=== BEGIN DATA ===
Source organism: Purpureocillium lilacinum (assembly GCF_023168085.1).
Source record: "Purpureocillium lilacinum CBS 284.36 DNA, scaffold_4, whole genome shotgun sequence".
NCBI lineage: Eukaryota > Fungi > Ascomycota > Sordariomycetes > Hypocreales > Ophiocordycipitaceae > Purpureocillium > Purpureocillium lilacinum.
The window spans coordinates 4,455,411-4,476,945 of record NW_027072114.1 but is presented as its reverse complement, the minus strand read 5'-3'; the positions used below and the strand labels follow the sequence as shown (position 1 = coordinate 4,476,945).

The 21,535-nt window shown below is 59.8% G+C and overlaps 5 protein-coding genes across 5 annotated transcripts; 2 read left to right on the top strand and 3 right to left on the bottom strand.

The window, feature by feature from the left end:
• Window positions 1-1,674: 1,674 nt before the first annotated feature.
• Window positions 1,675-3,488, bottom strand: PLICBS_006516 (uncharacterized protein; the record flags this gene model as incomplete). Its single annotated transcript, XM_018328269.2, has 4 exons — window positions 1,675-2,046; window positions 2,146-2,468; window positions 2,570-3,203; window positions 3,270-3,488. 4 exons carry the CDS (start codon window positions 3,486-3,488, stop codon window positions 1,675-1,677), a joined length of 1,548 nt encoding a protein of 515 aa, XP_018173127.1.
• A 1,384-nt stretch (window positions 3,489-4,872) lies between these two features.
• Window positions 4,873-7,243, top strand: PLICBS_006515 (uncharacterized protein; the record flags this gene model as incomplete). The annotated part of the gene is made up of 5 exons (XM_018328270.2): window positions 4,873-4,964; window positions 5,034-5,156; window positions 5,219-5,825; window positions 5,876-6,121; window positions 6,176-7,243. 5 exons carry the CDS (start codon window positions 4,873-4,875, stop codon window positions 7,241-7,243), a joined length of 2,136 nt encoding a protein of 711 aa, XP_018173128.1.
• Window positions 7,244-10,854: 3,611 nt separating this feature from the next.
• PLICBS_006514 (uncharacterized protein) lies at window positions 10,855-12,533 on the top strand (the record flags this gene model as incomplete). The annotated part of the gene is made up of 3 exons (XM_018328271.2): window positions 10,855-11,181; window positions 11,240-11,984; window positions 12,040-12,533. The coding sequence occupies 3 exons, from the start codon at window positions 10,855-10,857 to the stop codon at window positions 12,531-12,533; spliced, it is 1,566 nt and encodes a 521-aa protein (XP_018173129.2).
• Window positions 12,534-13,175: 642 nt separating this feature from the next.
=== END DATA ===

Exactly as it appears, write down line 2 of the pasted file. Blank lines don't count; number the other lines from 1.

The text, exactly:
Source record: "Purpureocillium lilacinum CBS 284.36 DNA, scaffold_4, whole genome shotgun sequence".